From Pontypool Park the route starts to climb and the locally known folly comes into view. This spot again offers brilliant views across to the east, but also down through Torfaen, and really exposes the dramatic landscape of the valleys. After another short distance, the Cambrian Way really starts to challenge you as it leaves the urban environment and takes you up onto the wild ridgeway; this is where you straddle the county boundaries. For those looking to push their walking skills, this section can definitely offer you this without taking you too far from civilisation.
As we pushed on to Mynydd Garnwen and beyond, the beauty of the landscape took hold as we started to see the re-wilding of the post-industrial landscape and couldn’t believe that we hadn’t actually yet made it into the Brecon Beacons National Park. We were certainly feeling it on our feet as the terrain got heavier and the path narrowed by the encroaching vegetation. This didn’t stop us though and we trudged on towards the Fox Hunter car park for a well-earned lunch break.
From here on in we had entered the National Park and made our way across to the Blorenge summit. This offered views of our final destination- Abergavenny. As we’d been walking, I’d been trying to plant some thoughts about the descent from Blorenge, as this is a notoriously difficult section of the Cambrian Way. Not only is the terrain incredibly steep, but with the bracken starting to grow, the path underfoot is near non-existent. As we reached this point, I could feel the slight doubt in all our minds as I went ahead to make a clear path. Thankfully, with some steady heads and no rushing, the group made it down safely. The descent is tough, but it does offer some spectacular views to keep you inspired, with Sugar Loaf soaring in the distance. What is also brilliant about tackling a section like this is the feeling you have when you look back up from where you came from.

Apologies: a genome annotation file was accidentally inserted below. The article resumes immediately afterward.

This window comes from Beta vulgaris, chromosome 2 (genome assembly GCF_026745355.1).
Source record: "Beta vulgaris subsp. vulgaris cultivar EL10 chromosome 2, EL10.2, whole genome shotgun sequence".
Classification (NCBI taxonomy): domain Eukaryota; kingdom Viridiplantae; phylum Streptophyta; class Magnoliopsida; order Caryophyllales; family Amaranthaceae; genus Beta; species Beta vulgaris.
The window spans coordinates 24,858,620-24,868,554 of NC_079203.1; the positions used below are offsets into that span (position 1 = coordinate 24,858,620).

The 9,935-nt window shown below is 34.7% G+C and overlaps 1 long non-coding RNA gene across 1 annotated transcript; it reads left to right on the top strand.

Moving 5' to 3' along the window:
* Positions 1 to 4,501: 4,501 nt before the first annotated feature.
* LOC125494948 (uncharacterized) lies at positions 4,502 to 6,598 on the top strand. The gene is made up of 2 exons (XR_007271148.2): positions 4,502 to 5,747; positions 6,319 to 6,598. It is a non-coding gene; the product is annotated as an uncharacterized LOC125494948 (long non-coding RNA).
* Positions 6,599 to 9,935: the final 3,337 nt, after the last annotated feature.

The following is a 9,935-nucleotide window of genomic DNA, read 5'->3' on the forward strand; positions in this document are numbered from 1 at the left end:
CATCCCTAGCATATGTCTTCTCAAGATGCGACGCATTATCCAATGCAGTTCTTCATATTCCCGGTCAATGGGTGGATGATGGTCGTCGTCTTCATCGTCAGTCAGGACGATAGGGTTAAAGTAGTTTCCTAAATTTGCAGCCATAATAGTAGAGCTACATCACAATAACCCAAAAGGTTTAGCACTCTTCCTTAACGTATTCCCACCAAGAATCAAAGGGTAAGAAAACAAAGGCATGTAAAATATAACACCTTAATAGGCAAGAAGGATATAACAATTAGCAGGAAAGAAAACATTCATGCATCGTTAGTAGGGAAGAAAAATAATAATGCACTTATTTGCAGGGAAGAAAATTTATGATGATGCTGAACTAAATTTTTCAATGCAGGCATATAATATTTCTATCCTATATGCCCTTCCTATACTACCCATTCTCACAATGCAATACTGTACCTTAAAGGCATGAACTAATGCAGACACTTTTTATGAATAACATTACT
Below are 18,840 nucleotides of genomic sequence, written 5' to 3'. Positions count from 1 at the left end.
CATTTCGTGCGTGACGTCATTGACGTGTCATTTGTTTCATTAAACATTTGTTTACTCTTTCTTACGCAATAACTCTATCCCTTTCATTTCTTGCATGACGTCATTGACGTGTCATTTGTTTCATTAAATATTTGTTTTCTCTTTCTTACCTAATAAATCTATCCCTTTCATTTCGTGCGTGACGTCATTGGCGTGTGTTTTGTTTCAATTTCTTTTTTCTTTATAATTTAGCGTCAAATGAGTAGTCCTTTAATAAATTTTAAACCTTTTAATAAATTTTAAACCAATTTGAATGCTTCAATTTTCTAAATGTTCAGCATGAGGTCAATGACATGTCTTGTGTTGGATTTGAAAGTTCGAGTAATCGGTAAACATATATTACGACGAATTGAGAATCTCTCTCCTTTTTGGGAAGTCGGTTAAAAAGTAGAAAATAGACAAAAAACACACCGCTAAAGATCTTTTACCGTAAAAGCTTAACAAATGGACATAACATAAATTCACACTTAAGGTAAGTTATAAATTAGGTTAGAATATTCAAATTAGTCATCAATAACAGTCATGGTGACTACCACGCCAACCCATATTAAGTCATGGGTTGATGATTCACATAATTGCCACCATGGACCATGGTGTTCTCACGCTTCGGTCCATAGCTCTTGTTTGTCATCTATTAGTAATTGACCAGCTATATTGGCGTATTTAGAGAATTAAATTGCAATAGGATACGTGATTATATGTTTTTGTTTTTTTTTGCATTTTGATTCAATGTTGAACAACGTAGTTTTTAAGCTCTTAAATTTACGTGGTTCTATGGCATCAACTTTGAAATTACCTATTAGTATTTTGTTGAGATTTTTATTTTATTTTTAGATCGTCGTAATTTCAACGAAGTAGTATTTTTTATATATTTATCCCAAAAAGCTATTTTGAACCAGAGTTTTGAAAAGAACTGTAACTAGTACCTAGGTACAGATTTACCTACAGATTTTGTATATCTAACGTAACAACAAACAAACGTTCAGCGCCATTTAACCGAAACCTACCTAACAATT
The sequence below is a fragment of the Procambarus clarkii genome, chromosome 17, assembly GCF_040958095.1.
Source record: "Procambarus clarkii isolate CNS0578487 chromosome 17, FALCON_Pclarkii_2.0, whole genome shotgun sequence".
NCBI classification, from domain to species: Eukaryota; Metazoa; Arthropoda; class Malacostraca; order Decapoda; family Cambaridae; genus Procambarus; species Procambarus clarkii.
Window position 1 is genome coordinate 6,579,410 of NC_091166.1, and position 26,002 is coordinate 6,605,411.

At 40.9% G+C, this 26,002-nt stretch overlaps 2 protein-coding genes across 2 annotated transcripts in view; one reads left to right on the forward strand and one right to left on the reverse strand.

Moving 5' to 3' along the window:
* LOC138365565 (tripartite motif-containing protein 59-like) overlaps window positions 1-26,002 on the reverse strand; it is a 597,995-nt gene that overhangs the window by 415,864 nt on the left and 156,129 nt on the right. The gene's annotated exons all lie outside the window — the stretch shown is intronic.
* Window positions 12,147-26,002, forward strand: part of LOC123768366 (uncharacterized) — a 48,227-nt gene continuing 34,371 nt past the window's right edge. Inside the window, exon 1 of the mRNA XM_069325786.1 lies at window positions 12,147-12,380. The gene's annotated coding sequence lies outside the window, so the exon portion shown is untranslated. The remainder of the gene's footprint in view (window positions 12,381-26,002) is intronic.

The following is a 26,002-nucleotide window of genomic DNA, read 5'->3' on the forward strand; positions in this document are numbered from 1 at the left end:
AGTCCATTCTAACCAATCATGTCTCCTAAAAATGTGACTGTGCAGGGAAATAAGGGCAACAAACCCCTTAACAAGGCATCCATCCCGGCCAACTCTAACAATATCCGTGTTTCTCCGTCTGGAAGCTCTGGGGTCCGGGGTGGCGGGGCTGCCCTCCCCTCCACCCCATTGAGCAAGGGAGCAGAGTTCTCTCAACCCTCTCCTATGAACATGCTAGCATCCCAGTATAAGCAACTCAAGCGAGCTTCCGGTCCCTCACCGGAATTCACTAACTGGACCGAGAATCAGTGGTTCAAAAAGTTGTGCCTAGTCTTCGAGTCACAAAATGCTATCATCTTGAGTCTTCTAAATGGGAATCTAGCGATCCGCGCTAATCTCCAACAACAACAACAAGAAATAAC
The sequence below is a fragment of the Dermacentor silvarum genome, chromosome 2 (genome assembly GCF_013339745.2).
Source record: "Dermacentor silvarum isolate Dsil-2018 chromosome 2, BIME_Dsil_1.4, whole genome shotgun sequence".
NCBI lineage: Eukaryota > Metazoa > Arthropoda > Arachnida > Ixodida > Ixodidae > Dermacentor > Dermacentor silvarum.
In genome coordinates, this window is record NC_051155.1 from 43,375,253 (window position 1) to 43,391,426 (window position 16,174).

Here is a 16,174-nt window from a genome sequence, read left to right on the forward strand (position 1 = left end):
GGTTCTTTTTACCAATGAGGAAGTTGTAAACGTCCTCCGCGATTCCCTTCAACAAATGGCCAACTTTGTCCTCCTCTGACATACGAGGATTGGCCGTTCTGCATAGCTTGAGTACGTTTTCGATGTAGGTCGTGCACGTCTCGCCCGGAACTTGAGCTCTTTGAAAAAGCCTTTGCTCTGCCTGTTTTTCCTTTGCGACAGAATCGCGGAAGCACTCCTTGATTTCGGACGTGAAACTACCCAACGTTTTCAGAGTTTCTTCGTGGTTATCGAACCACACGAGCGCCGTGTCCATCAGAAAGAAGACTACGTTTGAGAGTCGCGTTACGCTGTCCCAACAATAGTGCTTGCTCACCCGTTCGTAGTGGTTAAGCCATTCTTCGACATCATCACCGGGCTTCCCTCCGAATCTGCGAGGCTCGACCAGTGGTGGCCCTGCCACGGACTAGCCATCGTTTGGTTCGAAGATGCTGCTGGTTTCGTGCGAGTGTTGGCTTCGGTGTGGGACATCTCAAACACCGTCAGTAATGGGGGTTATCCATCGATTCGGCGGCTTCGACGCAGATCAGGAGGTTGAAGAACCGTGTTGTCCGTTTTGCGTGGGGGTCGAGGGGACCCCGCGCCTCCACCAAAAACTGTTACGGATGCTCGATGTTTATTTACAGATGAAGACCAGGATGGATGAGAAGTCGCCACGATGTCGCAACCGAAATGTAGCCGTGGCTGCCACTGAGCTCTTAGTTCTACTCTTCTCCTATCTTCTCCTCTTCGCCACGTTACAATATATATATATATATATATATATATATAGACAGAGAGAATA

The descent and heading home
From here we now had the pleasure of a slow drop through springtime sprouting woodlands and re-entry into the urban world. However, there was one more gem that I was excited to show the group. The trail heads under the Brecon and Monmouthshire Canal in spectacular and maybe slightly spooky style. As you drop down out of the woods, you’re met by two houses and for a moment you definitely question yourself as to where you might be headed. There is though a waymark post and it directs you under, below and into darkness. This tunnel is a bit wet under foot and knowing you have a body of water above your head is an exhilarating feeling.
As we walked the remaining miles into the market town of Abergavenny, there was definitely a feeling of fulfilment from the hike, but also a calm relaxation as we knew we didn’t have to drive home. Walking is often, rightly, headlined as way to improve your mental and physical health, but what increased the positive impact of this outing was having the train arrive and the comfort of the journey back home. What is often overlooked in the mental health discussion is taking the time to reflect on your outdoor experience. So, as we cruised back to our respective final destinations, we had the time to chat, laugh, complain about our feet and plan the next leg of our adventure!
This blog is courtesy of Olie Wicks from Ramblers Cymru.
If you need any help planning your public transport journeys to and from your next walking adventure, please use the Traveline Cymru Journey Planner or ring our contact centre team for free on 0800 464 00 00 from 7am to 8pm daily. We also have a dedicated Walking Planner and Cycling Planner to help you plan your active travel routes in and around Wales.